Ventilatory muscle

One subject (no. 12) with COPD was extremely anxious and unable to synchronize his breathing with the ventilator. There were no evident clinical charac­teristics which distinguished him from others in the obstructive group (Table 1). This subject was not included in further analysis. The other 11 subjects tolerated NPPV well without discomfort or complica­tions.

Figure 1 is a representative tracing from a subject with COPD (no. 10). During spontaneous breathing (Fig 1A), large negative deflections in Pes and nent EMGdi activity were evident on inspiration. The RIP demonstrated dyscoordinated thoracoabdominal motion, with the abdomen moving inward during inspiration (abdominal paradox). Application of NPPV with a mask pressure of 12 cmHaO produced a substantial reduction in phasic EMGdi activity (Fig IB) which was accompanied by a less negative deflec­tion of Pes during inspiration. Abdominal paradox was eliminated during NPPy with the rib cage and abdom­inal compartments inflating synchronously. Further increasing Pmask to 15 cmH20 (Fig 1С) almost com­pletely abolished phasic diaphragmatic EMG activity and only positive Pes swings were recorded during inspiration. End-tidal Pco2 (PetCCKj) fell to 42 mm Hg with NPPV from a control value of 47 mm Hg during spontaneous breathing.

Ficuar 1. Tracings from a

FIGURE 1. Tracings from a subject with COPD (no. 10) during spontaneous breathing (A) and during NPPV with mask pressure (Pmask) of 12 (B) and 15 (C) cmHsO. NPPV was associated with a reduction of spontaneous inspiratory efforts demonstrated by suppression of the pha¬sic surface diaphragm EMG (EMGdi) and only positive inspiratory esophageal pressure (Pes) swings. The paradoxic abdominal (ABD) motion seen during spontaneous breathing (A) became synchronous with the rib cage (RC) during NPPV (B and C).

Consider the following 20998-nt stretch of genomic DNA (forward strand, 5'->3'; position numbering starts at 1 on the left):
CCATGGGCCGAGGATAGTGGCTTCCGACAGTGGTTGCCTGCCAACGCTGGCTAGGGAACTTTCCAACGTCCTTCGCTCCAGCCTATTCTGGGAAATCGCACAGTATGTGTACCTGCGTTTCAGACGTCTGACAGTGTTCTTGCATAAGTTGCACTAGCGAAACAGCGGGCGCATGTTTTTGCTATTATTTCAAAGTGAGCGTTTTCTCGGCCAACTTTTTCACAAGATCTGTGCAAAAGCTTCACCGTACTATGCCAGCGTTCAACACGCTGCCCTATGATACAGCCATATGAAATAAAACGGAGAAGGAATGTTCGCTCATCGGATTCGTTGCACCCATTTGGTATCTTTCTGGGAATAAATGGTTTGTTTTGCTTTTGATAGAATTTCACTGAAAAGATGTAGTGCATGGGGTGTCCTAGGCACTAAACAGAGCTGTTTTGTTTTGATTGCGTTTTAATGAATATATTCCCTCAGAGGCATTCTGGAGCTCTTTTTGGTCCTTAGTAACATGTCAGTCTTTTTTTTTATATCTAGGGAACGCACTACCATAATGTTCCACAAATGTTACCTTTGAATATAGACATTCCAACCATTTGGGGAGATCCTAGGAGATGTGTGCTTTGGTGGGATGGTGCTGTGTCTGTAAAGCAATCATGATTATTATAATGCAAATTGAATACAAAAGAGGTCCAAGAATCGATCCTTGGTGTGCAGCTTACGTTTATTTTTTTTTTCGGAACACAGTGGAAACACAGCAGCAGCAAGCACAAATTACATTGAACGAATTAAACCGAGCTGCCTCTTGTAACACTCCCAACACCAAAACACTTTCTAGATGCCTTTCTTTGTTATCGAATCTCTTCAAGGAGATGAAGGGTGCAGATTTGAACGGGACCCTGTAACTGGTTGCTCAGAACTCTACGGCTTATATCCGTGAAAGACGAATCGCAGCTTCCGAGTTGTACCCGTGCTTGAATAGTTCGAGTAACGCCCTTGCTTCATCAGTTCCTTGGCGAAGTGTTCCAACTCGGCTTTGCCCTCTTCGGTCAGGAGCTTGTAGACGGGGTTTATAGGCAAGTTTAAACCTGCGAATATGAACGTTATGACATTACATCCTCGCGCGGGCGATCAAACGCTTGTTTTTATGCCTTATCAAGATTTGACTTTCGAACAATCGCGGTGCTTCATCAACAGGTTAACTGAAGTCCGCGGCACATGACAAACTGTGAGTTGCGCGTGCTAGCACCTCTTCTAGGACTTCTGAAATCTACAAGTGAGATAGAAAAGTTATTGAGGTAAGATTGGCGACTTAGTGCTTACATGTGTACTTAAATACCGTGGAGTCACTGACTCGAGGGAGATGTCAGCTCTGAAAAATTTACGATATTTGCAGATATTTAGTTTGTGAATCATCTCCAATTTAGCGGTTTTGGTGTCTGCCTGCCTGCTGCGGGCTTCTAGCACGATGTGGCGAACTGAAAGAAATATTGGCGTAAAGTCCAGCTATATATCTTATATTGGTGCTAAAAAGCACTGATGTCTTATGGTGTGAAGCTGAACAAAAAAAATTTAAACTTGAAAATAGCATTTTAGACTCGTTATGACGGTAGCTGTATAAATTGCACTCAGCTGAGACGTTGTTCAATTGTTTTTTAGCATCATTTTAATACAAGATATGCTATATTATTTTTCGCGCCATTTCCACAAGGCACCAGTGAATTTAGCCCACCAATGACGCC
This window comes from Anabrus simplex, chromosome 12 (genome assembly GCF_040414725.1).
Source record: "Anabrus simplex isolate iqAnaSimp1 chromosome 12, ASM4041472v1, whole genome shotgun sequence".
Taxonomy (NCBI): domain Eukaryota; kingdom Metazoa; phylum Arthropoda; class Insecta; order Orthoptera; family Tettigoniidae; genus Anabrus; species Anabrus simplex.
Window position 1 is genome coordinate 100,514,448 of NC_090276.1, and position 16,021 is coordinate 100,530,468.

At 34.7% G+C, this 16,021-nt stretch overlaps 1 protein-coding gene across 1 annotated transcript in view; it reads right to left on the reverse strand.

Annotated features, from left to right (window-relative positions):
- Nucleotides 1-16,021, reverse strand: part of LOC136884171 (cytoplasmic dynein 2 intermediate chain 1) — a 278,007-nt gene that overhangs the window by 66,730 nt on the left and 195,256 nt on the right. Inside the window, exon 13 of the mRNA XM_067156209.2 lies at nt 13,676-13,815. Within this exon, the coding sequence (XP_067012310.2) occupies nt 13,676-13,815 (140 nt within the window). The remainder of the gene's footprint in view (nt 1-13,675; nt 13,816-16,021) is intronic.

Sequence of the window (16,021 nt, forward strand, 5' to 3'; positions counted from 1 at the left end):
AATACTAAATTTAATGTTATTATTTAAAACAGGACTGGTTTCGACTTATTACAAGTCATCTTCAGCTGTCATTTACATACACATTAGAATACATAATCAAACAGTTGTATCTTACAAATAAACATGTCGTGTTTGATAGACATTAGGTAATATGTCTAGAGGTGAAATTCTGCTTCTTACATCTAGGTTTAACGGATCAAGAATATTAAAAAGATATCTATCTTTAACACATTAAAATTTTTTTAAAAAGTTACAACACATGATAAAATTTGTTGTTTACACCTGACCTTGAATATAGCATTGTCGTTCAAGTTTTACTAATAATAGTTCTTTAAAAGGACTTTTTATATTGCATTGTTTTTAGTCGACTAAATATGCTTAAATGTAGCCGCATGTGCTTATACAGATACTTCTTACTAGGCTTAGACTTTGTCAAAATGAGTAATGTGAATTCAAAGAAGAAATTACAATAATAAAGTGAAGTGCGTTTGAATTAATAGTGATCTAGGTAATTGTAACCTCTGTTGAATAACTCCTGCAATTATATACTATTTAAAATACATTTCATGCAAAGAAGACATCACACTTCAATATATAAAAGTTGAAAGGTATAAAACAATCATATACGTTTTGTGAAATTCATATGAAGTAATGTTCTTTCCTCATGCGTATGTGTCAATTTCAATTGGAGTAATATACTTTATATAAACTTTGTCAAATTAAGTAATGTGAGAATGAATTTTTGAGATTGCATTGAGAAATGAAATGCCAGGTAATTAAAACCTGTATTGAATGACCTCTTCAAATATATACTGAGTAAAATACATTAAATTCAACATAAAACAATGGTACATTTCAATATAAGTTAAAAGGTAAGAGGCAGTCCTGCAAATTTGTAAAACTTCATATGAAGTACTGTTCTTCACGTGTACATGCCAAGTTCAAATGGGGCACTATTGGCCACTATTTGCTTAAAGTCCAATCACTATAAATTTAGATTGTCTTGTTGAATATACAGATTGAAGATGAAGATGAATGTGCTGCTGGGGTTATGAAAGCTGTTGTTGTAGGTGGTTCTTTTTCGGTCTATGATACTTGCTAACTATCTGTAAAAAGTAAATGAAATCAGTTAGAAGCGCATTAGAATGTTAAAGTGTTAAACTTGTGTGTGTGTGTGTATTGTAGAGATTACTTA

Tracings froitt a restrictive subject (no. 6) ate shown in Figure 2. During spontaneous breathing (Fig 2A), inspiratory EMG activity of the diaphragm and ster­nocleidomastoid muscles was evident, in association with a negative deflection of Ptrach. Paradoxic abdom­inal wall motion was also present. During NPPV with a Pmask of 6 cmH20 (Fig 2B), phasic EMG activity was markedly reduced and only positive Ptrach de­flections were recorded. Thoracoabdominal motion became synchronous during assisted ventilation. When Pmask was further increased to 11 cmH20 (Fig 2C), inspiratory EMGdi activity was no longer evident. Comparable reductions in phasic sternocleidomastoid EMG activity were also observed with NPPV The higher Pmask resulted in more positive inspiratory Ptrach and a greater outward abdominal excursion during inspiration.
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Table 2—Effects cfNPPV on Inspiratory Effort

Group

NPPV Rate (breaths/min)

Peak Mask Pressure (cmHaO)

Inspiratory Pressure Swingt (cmHaO)

control NPPV

EMGdi (% control)

Normal

16.6 ±2.3

16.6± 1.4

— 5.5±0.7

6.5 ±0.8*

6.7 ±0.7*

Restrictive

19.5 ±3.3

17.0±1.8

— 3.8±0.7

13.0 ±0.9*

6.4 ±3.2*

Obstructive

18.8 ±1.6

13.3 ±1.8

-12.8± 1.4

5.5 ±0.4*

8.3±5.1*

Ficuas 2. Recordings from a restrictive

FIGURE 2. Recordings from a restrictive subject (no. 6) during spontaneous breathing (A) and with NPPV (B and C). Increasing levels of mask pressure (Pmask) resulted in progressive reductions in phasic diaphragm EMG. Comparable decreases in the EMG of the sternocleidomastoid were observed. Only positive inspiratory tracheal pressure (Ptrach) swings were noted with NPPV. The paradoxic abdominal (ABD) motion seen during spontaneous breathing became synchronous with the rib cage (RC) during NPPV.

The time course of the effects of NPPV on inspira­tory efforts is seen in Figure 3 (subject no. 10). Within five to six NPPV breaths, there was almost complete suppression of both phasic diaphragm and parasternal EMG activity, an absence of negative inspiratory Pes swings, and resolution of paradoxic abdominal motion. A transient increase in the spontaneous inspiratory effort several breaths later (arrow, Fig 3) was associ­ated with an initial negative deflection of Pes and phasic activation of the EMG signals. The application of NPPV did not result in the development of hyper­inflation in any subject, as demonstrated by stable end-expiratory position of Pes (Fig 3).
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FIGURE 3. This tracing illustrates

FIGURE 3. This tracing illustrates the time course of the effects of NPPV on indices of inspiratory effort (subject no. 10). Suppression of phasic EMC activity of the diaphragm and parasternal muscles, as well as the development of positive inspiratory Pes deflections, occurred within several breaths of the initiation of NPPV (broken line). A breath with substantial sponta¬neous effort seen later (arrow) was associated with increased inspiratory muscle EMC activity and a negative inspiratory Pes deflection.